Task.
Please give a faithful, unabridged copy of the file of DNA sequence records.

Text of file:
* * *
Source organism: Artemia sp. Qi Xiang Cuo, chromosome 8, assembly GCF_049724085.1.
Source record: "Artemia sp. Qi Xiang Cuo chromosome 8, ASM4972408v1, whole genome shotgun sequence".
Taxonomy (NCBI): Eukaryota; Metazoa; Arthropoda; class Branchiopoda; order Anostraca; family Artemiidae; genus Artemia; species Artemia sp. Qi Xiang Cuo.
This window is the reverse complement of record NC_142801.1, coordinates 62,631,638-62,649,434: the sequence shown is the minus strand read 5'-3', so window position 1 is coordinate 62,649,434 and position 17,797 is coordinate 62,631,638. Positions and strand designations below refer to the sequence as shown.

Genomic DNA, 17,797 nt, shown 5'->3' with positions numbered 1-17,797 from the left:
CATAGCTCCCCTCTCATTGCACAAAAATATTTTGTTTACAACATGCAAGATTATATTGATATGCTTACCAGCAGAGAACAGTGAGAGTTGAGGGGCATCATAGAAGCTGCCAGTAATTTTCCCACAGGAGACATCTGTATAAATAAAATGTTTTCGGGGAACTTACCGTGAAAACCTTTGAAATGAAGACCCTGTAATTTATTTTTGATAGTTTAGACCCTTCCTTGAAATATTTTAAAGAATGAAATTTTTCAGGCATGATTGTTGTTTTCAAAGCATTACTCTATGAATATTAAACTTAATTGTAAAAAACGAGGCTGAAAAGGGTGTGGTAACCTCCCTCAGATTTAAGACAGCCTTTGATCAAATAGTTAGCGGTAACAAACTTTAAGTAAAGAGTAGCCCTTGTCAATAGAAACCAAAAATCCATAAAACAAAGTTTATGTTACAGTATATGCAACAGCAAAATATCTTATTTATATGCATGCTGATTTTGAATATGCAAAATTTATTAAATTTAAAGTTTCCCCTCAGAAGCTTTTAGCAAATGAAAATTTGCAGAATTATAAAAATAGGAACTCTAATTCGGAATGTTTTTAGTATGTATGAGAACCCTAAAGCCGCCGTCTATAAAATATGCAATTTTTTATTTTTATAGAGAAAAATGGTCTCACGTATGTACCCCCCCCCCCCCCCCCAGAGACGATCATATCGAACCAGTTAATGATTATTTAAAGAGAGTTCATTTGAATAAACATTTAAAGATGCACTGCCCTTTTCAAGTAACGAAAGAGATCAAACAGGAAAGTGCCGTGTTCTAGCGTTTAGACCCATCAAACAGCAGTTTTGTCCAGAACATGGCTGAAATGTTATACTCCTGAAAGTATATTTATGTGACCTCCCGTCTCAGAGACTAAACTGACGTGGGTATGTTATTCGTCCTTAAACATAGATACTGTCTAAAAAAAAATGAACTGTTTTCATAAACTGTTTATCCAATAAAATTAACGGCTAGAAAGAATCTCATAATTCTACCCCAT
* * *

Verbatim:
Source organism: Artemia sp. Qi Xiang Cuo, chromosome 8, assembly GCF_049724085.1.
Source record: "Artemia sp. Qi Xiang Cuo chromosome 8, ASM4972408v1, whole genome shotgun sequence".
Taxonomy (NCBI): Eukaryota; Metazoa; Arthropoda; class Branchiopoda; order Anostraca; family Artemiidae; genus Artemia; species Artemia sp. Qi Xiang Cuo.
This window is the reverse complement of record NC_142801.1, coordinates 62,631,638-62,649,434: the sequence shown is the minus strand read 5'-3', so window position 1 is coordinate 62,649,434 and position 17,797 is coordinate 62,631,638. Positions and strand designations below refer to the sequence as shown.

Genomic DNA, 17,797 nt, shown 5'->3' with positions numbered 1-17,797 from the left:
CATAGCTCCCCTCTCATTGCACAAAAATATTTTGTTTACAACATGCAAGATTATATTGATATGCTTACCAGCAGAGAACAGTGAGAGTTGAGGGGCATCATAGAAGCTGCCAGTAATTTTCCCACAGGAGACATCTGTATAAATAAAATGTTTTCGGGGAACTTACCGTGAAAACCTTTGAAATGAAGACCCTGTAATTTATTTTTGATAGTTTAGACCCTTCCTTGAAATATTTTAAAGAATGAAATTTTTCAGGCATGATTGTTGTTTTCAAAGCATTACTCTATGAATATTAAACTTAATTGTAAAAAACGAGGCTGAAAAGGGTGTGGTAACCTCCCTCAGATTTAAGACAGCCTTTGATCAAATAGTTAGCGGTAACAAACTTTAAGTAAAGAGTAGCCCTTGTCAATAGAAACCAAAAATCCATAAAACAAAGTTTATGTTACAGTATATGCAACAGCAAAATATCTTATTTATATGCATGCTGATTTTGAATATGCAAAATTTATTAAATTTAAAGTTTCCCCTCAGAAGCTTTTAGCAAATGAAAATTTGCAGAATTATAAAAATAGGAACTCTAATTCGGAATGTTTTTAGTATGTATGAGAACCCTAAAGCCGCCGTCTATAAAATATGCAATTTTTTATTTTTATAGAGAAAAATGGTCTCACGTATGTACCCCCCCCCCCCCCCCCAGAGACGATCATATCGAACCAGTTAATGATTATTTAAAGAGAGTTCATTTGAATAAACATTTAAAGATGCACTGCCCTTTTCAAGTAACGAAAGAGATCAAACAGGAAAGTGCCGTGTTCTAGCGTTTAGACCCATCAAACAGCAGTTTTGTCCAGAACATGGCTGAAATGTTATACTCCTGAAAGTATATTTATGTGACCTCCCGTCTCAGAGACTAAACTGACGTGGGTATGTTATTCGTCCTTAAACATAGATACTGTCTAAAAAAAAATGAACTGTTTTCATAAACTGTTTATCCAATAAAATTAACGGCTAGAAAGAATCTCATAATTCTACCCCAT